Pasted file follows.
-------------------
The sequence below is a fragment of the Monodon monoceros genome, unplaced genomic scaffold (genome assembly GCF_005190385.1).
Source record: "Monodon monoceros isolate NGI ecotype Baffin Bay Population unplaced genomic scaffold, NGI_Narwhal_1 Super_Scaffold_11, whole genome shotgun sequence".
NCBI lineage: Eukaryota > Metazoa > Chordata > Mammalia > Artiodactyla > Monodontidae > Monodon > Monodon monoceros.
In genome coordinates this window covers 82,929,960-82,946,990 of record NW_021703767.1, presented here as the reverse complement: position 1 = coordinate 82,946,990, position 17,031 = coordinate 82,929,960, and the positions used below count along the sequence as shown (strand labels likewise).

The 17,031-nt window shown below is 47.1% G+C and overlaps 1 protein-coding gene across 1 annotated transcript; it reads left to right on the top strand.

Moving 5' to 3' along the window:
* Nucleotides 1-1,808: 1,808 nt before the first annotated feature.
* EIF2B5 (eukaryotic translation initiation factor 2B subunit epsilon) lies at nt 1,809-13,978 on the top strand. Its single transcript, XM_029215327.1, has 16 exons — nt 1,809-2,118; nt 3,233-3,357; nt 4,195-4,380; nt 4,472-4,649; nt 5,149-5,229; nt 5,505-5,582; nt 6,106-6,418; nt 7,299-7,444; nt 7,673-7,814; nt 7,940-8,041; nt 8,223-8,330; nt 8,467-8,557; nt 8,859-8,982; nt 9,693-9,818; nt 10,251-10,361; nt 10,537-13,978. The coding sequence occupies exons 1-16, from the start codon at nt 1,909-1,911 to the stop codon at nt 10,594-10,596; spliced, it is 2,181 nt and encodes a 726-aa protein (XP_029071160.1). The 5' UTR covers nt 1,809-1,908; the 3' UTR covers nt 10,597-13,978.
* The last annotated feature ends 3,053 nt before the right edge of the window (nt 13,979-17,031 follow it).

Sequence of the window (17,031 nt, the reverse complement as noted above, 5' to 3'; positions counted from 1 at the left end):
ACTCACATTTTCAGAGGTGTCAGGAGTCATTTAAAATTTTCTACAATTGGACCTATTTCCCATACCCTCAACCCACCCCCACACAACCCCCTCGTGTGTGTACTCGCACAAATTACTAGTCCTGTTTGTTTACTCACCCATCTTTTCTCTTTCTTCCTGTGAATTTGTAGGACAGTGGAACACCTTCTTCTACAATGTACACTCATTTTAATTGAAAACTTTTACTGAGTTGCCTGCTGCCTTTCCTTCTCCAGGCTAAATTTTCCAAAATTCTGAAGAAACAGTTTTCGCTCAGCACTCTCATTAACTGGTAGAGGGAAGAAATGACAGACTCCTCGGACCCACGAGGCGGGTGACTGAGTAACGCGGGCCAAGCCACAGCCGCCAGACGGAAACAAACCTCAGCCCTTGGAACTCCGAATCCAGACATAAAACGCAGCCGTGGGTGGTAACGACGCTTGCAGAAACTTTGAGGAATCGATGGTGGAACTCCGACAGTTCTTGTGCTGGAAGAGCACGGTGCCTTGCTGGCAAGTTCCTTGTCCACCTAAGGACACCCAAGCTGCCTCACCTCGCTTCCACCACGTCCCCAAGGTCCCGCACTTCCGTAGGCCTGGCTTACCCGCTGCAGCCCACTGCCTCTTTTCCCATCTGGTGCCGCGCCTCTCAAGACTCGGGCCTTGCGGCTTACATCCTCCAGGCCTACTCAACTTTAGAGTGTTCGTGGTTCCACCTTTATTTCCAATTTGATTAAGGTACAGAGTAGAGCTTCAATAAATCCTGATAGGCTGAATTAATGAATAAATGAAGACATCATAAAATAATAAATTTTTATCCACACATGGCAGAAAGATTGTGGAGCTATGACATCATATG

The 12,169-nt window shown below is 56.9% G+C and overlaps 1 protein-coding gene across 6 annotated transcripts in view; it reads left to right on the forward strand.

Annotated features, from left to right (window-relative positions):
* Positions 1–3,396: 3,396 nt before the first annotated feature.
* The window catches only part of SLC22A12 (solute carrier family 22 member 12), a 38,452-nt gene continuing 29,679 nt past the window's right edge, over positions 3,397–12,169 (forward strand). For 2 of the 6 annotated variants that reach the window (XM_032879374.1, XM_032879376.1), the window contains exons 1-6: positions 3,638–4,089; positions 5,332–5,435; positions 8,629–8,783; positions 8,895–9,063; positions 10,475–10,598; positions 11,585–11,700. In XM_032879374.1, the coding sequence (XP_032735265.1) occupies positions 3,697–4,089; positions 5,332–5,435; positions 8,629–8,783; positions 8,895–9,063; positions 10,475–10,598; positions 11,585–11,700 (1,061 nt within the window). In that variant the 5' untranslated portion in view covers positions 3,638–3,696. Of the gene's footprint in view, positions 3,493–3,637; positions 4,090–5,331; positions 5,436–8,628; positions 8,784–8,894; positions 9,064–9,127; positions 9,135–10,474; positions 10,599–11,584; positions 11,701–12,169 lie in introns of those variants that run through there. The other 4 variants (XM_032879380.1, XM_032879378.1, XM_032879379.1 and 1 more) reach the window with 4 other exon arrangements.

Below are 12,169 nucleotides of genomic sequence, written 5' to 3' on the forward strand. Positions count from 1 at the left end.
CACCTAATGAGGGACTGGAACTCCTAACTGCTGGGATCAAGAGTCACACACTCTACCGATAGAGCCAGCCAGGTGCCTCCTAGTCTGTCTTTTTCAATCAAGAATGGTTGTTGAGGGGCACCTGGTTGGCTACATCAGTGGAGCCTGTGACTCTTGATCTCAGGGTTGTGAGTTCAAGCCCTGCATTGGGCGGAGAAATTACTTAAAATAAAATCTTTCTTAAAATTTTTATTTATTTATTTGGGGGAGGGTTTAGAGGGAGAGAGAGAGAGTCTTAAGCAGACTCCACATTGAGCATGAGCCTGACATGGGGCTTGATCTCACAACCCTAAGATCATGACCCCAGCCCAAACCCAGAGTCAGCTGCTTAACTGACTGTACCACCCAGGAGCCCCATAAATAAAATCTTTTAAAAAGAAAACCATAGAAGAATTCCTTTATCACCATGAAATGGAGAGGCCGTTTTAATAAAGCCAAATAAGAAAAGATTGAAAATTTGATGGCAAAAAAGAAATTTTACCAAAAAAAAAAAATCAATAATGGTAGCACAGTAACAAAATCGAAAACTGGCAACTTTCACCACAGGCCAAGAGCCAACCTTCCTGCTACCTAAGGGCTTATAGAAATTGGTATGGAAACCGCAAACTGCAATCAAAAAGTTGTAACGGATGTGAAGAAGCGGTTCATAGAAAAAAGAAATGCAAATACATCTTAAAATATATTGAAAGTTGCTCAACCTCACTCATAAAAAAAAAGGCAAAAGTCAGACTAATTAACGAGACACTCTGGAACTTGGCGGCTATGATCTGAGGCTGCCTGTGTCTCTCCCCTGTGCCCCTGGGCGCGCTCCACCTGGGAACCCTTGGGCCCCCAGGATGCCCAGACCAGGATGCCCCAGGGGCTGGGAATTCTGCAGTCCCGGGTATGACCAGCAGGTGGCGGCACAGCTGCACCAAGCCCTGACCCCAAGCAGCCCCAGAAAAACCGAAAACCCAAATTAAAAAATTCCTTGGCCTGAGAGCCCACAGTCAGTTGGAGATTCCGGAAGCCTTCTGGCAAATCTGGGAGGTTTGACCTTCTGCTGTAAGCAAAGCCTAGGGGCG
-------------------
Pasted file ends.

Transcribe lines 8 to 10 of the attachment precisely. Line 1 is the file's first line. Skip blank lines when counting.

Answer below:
* EIF2B5 (eukaryotic translation initiation factor 2B subunit epsilon) lies at nt 1,809-13,978 on the top strand. Its single transcript, XM_029215327.1, has 16 exons — nt 1,809-2,118; nt 3,233-3,357; nt 4,195-4,380; nt 4,472-4,649; nt 5,149-5,229; nt 5,505-5,582; nt 6,106-6,418; nt 7,299-7,444; nt 7,673-7,814; nt 7,940-8,041; nt 8,223-8,330; nt 8,467-8,557; nt 8,859-8,982; nt 9,693-9,818; nt 10,251-10,361; nt 10,537-13,978. The coding sequence occupies exons 1-16, from the start codon at nt 1,909-1,911 to the stop codon at nt 10,594-10,596; spliced, it is 2,181 nt and encodes a 726-aa protein (XP_029071160.1). The 5' UTR covers nt 1,809-1,908; the 3' UTR covers nt 10,597-13,978.
* The last annotated feature ends 3,053 nt before the right edge of the window (nt 13,979-17,031 follow it).

Sequence of the window (17,031 nt, the reverse complement as noted above, 5' to 3'; positions counted from 1 at the left end):